You are here


The Candidates' Plans for Education


Share

Education World presents presidential candidate positions on No Child Left Behind, lowering the high school drop-out rate, ensuring teacher quality and links to education platforms. Included: Candidates' views on pressing education issues.

Education World posed questions about their education priorities to both presidential candidates, Democrat Barack Obama, the senator from Illinois, and Republican John McCain, senator from Arizona. Only Obama's campaign responded, despite repeated requests to the McCain campaign for the senator to participate.

Here are the responses from the Obama campaign to Education World's questions about pressing issues in education.

Scott DeTore
Sen. Barack Obama
Photo courtesy of Obama for America

Education World: Efforts to revise and reauthorize the No Child Left Behind Act of 2002 have stalled in Congress. What plans does Sen. Obama have for the future of NCLB?

Obama Campaign: Barack Obama favors overhauling NCLB so that problems associated with the law are remedied. He has said repeatedly that the goals of NCLB are the right ones; the problem has been structural flaws in the law's design, funding inadequacy, and ineffective implementation. Obama supports NCLB's emphasis on improving learning for all students, closing the achievement gap, and getting highly qualified teachers into every classroom. At the same time, NCLB needs major revisions to make sure it focuses on the most important kinds of learning, accountability for improvement, and creates genuine educational opportunity for all our children.

Obama intends to reform NCLB so that it focuses on improving schools, rather than punishing them. He will do this by improving the law's accountability measures so that they better track continual student progress and by working with the states to develop higher quality and broader assessments. His focus is not rolling back the law's sanctions, but rather ensuring that we have better data before sanctions are invoked. That's why it's important to fix how we are measuring Adequate Yearly Progress (AYP) -- so that schools are not unfairly punished by measurements that do not take account, for instance, where a particular student started at the beginning of the year and whether the school moved students closer to proficiency targets.

John McCain 2008 - www.JohnMcCain.com.

Sen. McCain's Education Platform

Read McCain's education platform at Excellence, Choice, and Competition in American Education.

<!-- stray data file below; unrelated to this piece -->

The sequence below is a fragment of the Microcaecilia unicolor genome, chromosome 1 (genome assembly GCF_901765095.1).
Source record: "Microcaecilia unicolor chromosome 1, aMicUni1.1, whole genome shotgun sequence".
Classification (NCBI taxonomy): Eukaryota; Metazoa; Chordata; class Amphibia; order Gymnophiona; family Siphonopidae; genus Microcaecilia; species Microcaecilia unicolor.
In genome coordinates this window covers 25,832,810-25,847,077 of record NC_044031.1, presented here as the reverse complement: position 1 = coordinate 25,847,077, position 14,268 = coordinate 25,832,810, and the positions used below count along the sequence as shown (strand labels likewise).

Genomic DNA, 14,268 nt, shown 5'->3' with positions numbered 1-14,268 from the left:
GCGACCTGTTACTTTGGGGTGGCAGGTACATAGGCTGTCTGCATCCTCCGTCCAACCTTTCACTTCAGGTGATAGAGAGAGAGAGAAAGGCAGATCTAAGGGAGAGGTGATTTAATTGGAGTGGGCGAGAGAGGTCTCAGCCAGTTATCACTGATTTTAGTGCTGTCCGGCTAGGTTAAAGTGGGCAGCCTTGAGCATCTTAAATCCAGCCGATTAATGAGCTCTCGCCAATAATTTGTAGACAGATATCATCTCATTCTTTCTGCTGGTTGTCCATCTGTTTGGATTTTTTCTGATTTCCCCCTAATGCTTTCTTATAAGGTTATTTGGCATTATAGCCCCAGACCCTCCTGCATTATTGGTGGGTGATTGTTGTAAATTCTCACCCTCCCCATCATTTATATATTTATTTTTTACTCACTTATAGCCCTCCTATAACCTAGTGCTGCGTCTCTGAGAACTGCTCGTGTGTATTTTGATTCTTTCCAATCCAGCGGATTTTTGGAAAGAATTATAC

Similarly, Obama believes that if we improve the assessments that states use so that they are testing for a broader range of skills and evidence of deeper learning, NCLB could lead to a more rigorous form of instruction in the classroom -- instead of just "teaching to the test." Both of these improvements could lead to a NCLB that is closer to the original goals of the law: improving schools and raising student achievement for all kids.

EW: As schools struggle to recruit and retain effective teachers -- particularly schools in low-income areas -- what would an Obama administration do to help districts hire and retain high-quality teachers?

Obama Campaign: From the moment children step into a classroom, the single most important factor in determining their achievement is their teacher. Obama and [vice presidential candidate] Joe Biden value teachers and the central role that they play in education. To ensure competent, effective teachers in schools that are organized for success, Obama's K-12 plan will expand service scholarships to underwrite high-quality preparation for teachers who commit to working in underserved districts, support ongoing improvements in teacher education, provide mentoring for beginning teachers, create incentives for shared planning and learning time for teachers, and support career pathways in participating districts that provide ongoing professional development and reward accomplished teachers for their expertise. The Obama-Biden Career Ladder initiative will help eliminate teacher shortages in hard-to-staff areas and subjects, improve teacher retention rates, strengthen teacher preparation programs, improve professional development, and better utilize and reward accomplished teachers.